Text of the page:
Right now, the asylum petitions are mostly coming from citizens from Venezuela, Honduras and El Salvador, mainly. These three nationalities were already very present last year, but we’ve seen how the number of applications for people from Syria has dropped; not because the conflict in the country has improved, but because it is more difficult for them to access international protection. They encounter growing difficulties to reach the asylum office in Melilla and there is no other safe and legal way of starting the asylum procedure. Also, Spain still demands a transit visa for Syrian nationals.

6. Are the rights of refugees being respected in Spain?

“Everyone has the right to seek asylum”, says the Universal Human Rights Declaration. But what happens when you have no access to it? The main problem has to do with having access to this right. If we deny access to a safe territory, we are also denying the other rights of people who are precisely escaping from human rights violations. Fortress Europe is mainly accountable for the 1,800 deaths in the Mediterranean, the deaths of people who were only seeking access to their rights.

7. Are we aware of the reality in which people fleeing their homes and arriving in Europe are living?

We are aware, but I’m not certain we’re aware of the diversity of people who are forcefully displaced. At the CCAR we have assisted people of more than 50 different nationalities. The media attention focusing on the Syrian crisis, which is the one leading to a greater number of displaced people, has dwarfed the reality of other forgotten conflicts and other human rights violations happening in other countries. Some countries aren’t experiencing an armed conflict, but the human rights of certain social groups are not respected. We have to realise that every person has a different story behind, even if they come from the same country and are fleeing the same persecution; consequently, we must provide them with the best social inclusion according to their profile.

8. Are the public institutions starting to do something to solve the refugee’s dramatic situation?

Yes and no. We see local initiatives prospering, with a high commitment from the institutions, which has allowed mitigating some of the shortcomings at other levels, but on the contrary, we are witnessing how Spanish borders are gradually closing. Since 2011, when the Syrian conflict started, Spain requires Syrian nationals to have an airport transit visa, thus limiting their possibilities to seek asylum. At a European level, we see Fortress Europe moving ahead, externalising its borders to countries that don’t precisely safeguard human rights, such as Libya and Morocco.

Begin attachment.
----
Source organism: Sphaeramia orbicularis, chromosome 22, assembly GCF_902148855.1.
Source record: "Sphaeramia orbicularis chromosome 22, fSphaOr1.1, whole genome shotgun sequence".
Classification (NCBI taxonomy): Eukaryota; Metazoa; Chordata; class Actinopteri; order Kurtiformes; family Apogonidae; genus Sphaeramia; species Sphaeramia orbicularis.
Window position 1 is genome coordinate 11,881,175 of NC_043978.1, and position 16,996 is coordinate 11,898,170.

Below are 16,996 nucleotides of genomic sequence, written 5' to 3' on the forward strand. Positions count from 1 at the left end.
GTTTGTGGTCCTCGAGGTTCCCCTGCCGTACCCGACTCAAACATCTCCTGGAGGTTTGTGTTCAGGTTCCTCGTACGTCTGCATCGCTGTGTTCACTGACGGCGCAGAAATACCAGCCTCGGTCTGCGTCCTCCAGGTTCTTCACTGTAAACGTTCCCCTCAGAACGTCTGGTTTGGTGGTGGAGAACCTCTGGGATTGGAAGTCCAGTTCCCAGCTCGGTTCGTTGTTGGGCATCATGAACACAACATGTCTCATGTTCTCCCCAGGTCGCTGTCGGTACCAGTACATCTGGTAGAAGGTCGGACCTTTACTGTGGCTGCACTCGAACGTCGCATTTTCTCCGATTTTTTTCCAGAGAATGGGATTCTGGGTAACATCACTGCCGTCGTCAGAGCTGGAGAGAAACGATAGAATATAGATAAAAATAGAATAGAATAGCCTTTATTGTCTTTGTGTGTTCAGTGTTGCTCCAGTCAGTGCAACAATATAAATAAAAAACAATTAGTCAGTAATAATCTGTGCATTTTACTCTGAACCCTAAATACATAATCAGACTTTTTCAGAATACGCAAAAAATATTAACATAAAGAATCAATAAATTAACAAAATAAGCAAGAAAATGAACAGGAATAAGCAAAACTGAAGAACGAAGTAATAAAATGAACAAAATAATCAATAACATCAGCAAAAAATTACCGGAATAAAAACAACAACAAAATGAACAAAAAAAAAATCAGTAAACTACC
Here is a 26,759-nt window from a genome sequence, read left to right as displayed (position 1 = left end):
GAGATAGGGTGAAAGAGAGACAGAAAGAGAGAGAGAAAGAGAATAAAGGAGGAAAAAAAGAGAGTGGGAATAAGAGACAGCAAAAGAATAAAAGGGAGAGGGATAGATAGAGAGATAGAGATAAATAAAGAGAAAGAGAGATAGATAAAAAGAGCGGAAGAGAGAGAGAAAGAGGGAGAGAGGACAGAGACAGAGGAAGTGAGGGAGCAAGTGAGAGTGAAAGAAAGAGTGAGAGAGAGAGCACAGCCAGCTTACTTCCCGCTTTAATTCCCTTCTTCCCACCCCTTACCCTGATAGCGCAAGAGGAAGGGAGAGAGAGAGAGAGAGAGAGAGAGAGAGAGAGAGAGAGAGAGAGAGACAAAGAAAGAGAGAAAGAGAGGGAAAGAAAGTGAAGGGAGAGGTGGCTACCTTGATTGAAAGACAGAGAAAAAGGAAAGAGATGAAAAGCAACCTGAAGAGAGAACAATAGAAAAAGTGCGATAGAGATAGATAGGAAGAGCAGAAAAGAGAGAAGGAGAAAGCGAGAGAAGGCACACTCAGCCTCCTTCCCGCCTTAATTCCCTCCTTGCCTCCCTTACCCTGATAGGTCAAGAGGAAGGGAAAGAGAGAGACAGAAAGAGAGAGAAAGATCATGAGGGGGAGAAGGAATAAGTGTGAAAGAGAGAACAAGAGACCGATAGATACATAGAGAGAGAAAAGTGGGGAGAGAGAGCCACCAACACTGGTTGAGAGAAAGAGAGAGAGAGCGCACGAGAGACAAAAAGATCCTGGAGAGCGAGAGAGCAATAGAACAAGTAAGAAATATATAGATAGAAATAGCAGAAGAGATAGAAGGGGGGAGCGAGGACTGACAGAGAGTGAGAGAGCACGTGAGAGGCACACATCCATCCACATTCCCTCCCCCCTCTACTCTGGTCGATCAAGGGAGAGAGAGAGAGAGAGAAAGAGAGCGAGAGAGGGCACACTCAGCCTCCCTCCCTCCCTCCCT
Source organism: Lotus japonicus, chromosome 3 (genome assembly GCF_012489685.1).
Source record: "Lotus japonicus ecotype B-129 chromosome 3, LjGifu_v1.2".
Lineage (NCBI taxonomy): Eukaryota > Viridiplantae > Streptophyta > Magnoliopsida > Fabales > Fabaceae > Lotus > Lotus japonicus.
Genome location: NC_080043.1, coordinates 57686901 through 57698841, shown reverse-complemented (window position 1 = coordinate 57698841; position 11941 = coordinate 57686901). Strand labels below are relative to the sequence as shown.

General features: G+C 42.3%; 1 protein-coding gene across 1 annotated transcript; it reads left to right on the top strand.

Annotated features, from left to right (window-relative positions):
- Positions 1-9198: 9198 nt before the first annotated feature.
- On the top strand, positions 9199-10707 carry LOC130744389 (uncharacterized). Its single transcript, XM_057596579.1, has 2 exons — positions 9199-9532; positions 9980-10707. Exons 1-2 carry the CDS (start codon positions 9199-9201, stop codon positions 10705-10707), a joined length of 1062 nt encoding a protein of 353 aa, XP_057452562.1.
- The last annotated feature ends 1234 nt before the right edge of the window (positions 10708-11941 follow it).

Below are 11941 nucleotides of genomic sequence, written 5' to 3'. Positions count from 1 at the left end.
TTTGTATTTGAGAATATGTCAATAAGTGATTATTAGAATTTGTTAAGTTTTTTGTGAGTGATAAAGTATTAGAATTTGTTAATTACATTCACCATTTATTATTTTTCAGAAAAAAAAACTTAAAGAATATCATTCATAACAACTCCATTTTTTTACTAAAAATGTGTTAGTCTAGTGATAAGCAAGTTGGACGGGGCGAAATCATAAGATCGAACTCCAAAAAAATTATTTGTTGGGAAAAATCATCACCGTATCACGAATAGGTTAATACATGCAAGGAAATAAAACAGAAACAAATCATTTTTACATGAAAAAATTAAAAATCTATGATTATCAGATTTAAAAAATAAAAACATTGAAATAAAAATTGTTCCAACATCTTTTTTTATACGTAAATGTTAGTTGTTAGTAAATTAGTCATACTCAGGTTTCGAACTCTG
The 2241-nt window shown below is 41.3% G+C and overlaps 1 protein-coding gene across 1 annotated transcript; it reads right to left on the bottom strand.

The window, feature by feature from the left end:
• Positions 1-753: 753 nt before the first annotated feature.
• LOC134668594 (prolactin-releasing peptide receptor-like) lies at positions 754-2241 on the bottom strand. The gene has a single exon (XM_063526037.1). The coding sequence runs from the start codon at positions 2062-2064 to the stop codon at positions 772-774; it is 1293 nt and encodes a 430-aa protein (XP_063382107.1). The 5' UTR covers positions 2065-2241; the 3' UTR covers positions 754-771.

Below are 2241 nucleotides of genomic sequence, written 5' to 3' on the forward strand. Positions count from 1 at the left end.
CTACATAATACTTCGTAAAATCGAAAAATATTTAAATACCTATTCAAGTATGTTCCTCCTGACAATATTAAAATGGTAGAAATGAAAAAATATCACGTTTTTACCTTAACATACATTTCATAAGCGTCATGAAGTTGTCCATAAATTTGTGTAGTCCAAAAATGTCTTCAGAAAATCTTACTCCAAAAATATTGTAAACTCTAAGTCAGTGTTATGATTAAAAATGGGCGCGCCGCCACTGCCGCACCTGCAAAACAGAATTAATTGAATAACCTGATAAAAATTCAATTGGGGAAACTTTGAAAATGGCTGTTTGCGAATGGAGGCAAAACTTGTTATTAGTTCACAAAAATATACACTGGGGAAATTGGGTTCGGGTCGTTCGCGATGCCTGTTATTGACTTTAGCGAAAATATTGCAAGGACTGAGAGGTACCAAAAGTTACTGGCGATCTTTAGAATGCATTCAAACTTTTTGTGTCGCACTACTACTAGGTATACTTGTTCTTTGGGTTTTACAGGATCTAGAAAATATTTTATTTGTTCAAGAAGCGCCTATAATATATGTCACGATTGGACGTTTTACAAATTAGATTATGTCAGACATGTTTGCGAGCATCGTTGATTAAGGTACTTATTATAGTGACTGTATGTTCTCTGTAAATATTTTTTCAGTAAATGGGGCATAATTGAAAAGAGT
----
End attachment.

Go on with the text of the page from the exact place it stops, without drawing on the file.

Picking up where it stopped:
9. Will Spain finally fulfil its commitments in terms of reception?

It is about relocating and resettling. These two processes aim to balance the tasks of migrant reception among the different countries in the world: we already know that a majority of refugees are received in impoverished countries like Pakistan, for instance. Today, with the commitment taken on by Spain in 2015, which should be fulfilled by September 2017, only 7.5% of those that are to be relocated and resettled have reached the country.

10. How do you value that Catalonia is determined to have a Catalan Refugee Plan?

It’s extremely positive. We must reinforce the reception of refugees in our society. The involvement of actors such as the Catalan Government and Catalan municipalities is essential, since these are the actors that refugees have to deal with on a daily basis: healthcare services, employment, social services, assistance to citizens, census registration…

11. Has the response by citizens to the problem of refugees been sufficient?

The response given by the Catalan society has been extraordinary. The proof of this was the rally in February, organised by Casa Nostra Casa Vostra, which was the largest demonstration demanding the reception of refugees in Europe. This involvement of civil society is essential if we want to change the laws. However, our concern now is finding a way of keeping up this solidarity in the mid and long term. We are already seeing less coverage in the media, although we’ve reached a record high in the number of forcefully displaced people around the world. We need our society to remain committed in the long term.  

Read the CEAR 2017 report: Refugees in Spain and in Europe